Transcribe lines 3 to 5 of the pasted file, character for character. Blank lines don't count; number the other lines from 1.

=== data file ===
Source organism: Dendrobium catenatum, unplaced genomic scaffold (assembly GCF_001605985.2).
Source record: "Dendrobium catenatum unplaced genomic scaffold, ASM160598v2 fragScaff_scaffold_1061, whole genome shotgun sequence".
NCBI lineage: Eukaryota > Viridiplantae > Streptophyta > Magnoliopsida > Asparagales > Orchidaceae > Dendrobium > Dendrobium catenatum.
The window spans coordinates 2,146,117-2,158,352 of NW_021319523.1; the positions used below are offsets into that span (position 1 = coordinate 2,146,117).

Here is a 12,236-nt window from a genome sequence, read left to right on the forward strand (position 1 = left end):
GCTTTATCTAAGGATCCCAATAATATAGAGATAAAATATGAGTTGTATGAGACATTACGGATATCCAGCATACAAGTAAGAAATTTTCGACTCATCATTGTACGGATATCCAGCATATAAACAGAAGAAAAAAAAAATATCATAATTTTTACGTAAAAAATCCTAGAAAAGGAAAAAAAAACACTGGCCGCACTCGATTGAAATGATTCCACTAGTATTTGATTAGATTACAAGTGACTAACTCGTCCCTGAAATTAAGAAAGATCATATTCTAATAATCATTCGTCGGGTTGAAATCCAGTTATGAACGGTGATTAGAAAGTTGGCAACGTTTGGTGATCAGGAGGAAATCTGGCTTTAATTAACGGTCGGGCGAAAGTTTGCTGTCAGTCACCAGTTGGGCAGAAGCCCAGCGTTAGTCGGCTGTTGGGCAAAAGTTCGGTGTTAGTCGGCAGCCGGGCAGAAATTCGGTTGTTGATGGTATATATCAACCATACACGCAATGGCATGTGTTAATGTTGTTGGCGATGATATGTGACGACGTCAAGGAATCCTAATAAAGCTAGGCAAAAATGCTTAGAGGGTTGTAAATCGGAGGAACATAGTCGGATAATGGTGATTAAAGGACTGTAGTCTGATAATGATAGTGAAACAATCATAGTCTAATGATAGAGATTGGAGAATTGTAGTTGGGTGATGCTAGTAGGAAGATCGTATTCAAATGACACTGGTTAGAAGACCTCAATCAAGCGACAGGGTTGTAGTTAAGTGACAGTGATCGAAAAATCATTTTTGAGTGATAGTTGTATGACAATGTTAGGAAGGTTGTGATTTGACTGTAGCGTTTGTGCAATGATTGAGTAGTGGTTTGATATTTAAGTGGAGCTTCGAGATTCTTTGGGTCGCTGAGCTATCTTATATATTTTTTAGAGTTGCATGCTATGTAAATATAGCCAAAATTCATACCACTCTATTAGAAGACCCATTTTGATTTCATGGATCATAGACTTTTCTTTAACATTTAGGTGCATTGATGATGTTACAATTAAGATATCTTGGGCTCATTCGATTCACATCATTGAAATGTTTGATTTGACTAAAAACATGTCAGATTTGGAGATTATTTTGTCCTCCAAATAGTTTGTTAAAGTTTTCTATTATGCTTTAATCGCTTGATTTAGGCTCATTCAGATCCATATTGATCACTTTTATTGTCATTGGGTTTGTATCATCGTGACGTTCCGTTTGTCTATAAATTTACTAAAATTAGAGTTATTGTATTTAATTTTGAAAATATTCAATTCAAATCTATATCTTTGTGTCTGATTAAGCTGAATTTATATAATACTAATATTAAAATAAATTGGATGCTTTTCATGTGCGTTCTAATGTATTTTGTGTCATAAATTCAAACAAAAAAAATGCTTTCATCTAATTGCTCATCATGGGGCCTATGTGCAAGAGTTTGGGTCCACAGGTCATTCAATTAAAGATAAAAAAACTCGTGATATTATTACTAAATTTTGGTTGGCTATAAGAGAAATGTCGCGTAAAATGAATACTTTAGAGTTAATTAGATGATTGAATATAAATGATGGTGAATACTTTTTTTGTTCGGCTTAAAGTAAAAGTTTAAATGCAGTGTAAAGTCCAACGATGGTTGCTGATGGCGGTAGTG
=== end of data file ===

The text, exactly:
NCBI lineage: Eukaryota > Viridiplantae > Streptophyta > Magnoliopsida > Asparagales > Orchidaceae > Dendrobium > Dendrobium catenatum.
The window spans coordinates 2,146,117-2,158,352 of NW_021319523.1; the positions used below are offsets into that span (position 1 = coordinate 2,146,117).

Here is a 12,236-nt window from a genome sequence, read left to right on the forward strand (position 1 = left end):